The Center for Stroke Rehabilitation at NewYork-Presbyterian Hospital is devoted to providing the most advanced stroke rehabilitation care and developing innovative, effective treatments for stroke survivors. We are committed to providing state-of-the-art treatments that are not widely available in other centers in the New York metropolitan area, and creating and testing new treatments to improve the lives of individuals living with the after-effects of stroke.
The center offers services at both NewYork-Presbyterian Hospital/Columbia University Medical Center and NewYork-Presbyterian Hospital/Weill Cornell Medical Center.
Acute intensive inpatient rehabilitation is provided at NewYork-Presbyterian’s two Inpatient Rehabilitation Units, the William Randolph Hearst Inpatient Rehabilitation Unit at NewYork-Presbyterian/Columbia University Medical Center and the Sue and John L. Weinberg Inpatient Rehabilitation Unit located on the 17th floor of the Baker building at the NewYork-Presbyterian/Weill Cornell Medical Center.
Outpatient rehabilitation physician consultations are available at both campuses by our experienced and nationally recognized physicians specializing in stroke rehabilitation care. Spasticity Management services are also available at both campuses.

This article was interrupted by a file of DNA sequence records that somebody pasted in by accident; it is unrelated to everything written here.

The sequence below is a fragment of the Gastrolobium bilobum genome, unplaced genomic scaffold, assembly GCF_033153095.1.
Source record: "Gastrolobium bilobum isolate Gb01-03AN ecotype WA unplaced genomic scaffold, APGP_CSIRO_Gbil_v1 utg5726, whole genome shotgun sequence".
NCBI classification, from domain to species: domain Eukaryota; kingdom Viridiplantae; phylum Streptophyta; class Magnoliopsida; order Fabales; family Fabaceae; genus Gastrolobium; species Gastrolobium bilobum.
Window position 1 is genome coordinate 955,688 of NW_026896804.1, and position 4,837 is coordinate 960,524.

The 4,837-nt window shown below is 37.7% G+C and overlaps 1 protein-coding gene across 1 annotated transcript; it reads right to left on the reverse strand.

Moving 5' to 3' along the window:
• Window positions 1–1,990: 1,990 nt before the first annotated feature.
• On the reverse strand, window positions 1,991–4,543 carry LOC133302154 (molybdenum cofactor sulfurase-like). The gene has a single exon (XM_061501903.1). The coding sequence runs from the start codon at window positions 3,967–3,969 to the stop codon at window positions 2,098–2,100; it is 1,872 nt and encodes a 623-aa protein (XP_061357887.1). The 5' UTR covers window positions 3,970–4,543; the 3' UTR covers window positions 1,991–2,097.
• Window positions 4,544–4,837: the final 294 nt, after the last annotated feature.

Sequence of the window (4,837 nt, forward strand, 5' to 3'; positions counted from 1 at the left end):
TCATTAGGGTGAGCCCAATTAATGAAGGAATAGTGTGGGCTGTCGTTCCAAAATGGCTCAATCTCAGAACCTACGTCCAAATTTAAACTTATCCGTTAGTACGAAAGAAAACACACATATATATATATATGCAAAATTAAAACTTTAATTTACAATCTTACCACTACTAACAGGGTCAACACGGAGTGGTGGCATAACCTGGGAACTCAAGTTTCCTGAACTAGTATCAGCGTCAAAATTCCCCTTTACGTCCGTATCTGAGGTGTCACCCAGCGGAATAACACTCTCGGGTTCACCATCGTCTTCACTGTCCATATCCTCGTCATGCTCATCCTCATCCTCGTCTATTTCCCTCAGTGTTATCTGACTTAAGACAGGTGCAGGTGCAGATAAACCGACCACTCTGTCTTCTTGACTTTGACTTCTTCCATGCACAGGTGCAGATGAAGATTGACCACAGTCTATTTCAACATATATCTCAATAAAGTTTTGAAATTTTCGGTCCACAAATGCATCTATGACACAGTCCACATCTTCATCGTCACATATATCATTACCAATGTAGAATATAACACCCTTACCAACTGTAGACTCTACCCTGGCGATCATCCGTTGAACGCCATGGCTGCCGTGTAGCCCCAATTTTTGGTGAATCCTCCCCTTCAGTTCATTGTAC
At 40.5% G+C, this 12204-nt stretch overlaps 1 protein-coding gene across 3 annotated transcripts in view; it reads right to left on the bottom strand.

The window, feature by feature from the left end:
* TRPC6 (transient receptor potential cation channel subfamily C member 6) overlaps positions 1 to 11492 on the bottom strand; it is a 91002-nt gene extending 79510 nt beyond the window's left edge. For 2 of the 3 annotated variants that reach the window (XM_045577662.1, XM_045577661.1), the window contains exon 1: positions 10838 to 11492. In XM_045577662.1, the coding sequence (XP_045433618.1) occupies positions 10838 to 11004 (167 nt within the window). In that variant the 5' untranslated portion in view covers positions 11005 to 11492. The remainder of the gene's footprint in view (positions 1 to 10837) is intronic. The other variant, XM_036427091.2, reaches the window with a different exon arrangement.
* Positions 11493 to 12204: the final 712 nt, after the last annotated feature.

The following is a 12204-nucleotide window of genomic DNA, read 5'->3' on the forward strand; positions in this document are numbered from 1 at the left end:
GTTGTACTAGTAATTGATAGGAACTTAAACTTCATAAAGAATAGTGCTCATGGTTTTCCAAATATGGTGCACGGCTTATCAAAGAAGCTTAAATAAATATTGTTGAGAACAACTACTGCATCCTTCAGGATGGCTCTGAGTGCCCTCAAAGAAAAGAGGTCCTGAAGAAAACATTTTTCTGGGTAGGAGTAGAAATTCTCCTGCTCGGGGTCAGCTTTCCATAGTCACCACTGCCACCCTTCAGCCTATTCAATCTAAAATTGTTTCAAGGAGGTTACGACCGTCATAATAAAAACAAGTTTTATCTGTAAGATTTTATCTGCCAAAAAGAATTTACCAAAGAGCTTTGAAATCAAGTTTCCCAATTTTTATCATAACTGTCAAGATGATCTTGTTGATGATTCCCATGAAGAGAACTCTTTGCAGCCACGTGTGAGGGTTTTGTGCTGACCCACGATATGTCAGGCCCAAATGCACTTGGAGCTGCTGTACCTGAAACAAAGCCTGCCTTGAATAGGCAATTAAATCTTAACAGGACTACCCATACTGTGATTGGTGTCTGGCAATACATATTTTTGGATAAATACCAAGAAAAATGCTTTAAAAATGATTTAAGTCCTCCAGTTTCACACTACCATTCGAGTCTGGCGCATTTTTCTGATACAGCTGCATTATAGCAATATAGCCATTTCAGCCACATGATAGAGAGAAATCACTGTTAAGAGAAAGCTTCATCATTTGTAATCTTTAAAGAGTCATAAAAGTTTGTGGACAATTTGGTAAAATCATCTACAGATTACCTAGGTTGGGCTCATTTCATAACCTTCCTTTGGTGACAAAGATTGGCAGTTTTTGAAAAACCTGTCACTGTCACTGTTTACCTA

Our outpatient services include physical, occupational and speech therapies. Innovative therapies include the use of therapeutic electrical stimulation, robot-assisted rehabilitation, and Modified Constraint-Induced Movement Therapy.
In recent years, several new approaches have been developed in an attempt to improve the use of the arm or leg after stroke. None of these represent a cure, but several can provide meaningful improvements, allowing stroke survivors to increase their use of the affected arm. Some stroke survivors use multiple therapies over the course of recovery. Read more
The Center for Stroke Rehabilitation conducts a variety of studies of new treatments for stroke. Recent or ongoing studies include studies of new robot-assisted treatment for arm weakness after stroke, and new treatments for leg weakness/foot drop.
Learn more about our Stroke Registry and sign-up if you wish to be contacted for new research studies, or contact Grace Kim or Hillary Aaron at (212) 746-1356.